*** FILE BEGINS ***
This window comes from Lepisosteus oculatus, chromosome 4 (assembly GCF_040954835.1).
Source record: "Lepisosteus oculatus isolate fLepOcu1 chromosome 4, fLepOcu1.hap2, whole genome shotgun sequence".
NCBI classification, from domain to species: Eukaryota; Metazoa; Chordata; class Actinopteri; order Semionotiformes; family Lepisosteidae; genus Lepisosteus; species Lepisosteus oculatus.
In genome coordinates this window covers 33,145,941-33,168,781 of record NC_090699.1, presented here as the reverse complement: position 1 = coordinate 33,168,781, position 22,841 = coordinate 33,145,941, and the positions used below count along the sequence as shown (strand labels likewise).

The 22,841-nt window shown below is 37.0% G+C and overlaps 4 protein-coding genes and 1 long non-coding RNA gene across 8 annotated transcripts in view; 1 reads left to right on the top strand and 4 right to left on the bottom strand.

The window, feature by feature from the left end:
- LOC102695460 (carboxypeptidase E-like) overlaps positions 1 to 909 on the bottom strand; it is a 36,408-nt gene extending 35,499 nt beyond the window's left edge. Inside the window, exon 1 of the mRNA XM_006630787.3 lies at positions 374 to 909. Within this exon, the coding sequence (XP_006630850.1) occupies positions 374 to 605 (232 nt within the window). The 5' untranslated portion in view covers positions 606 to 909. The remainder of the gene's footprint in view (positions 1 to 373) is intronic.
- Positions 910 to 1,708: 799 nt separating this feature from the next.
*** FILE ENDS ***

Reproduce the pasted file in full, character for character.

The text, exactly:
This window comes from Lepisosteus oculatus, chromosome 4 (assembly GCF_040954835.1).
Source record: "Lepisosteus oculatus isolate fLepOcu1 chromosome 4, fLepOcu1.hap2, whole genome shotgun sequence".
NCBI classification, from domain to species: Eukaryota; Metazoa; Chordata; class Actinopteri; order Semionotiformes; family Lepisosteidae; genus Lepisosteus; species Lepisosteus oculatus.
In genome coordinates this window covers 33,145,941-33,168,781 of record NC_090699.1, presented here as the reverse complement: position 1 = coordinate 33,168,781, position 22,841 = coordinate 33,145,941, and the positions used below count along the sequence as shown (strand labels likewise).

The 22,841-nt window shown below is 37.0% G+C and overlaps 4 protein-coding genes and 1 long non-coding RNA gene across 8 annotated transcripts in view; 1 reads left to right on the top strand and 4 right to left on the bottom strand.

The window, feature by feature from the left end:
- LOC102695460 (carboxypeptidase E-like) overlaps positions 1 to 909 on the bottom strand; it is a 36,408-nt gene extending 35,499 nt beyond the window's left edge. Inside the window, exon 1 of the mRNA XM_006630787.3 lies at positions 374 to 909. Within this exon, the coding sequence (XP_006630850.1) occupies positions 374 to 605 (232 nt within the window). The 5' untranslated portion in view covers positions 606 to 909. The remainder of the gene's footprint in view (positions 1 to 373) is intronic.
- Positions 910 to 1,708: 799 nt separating this feature from the next.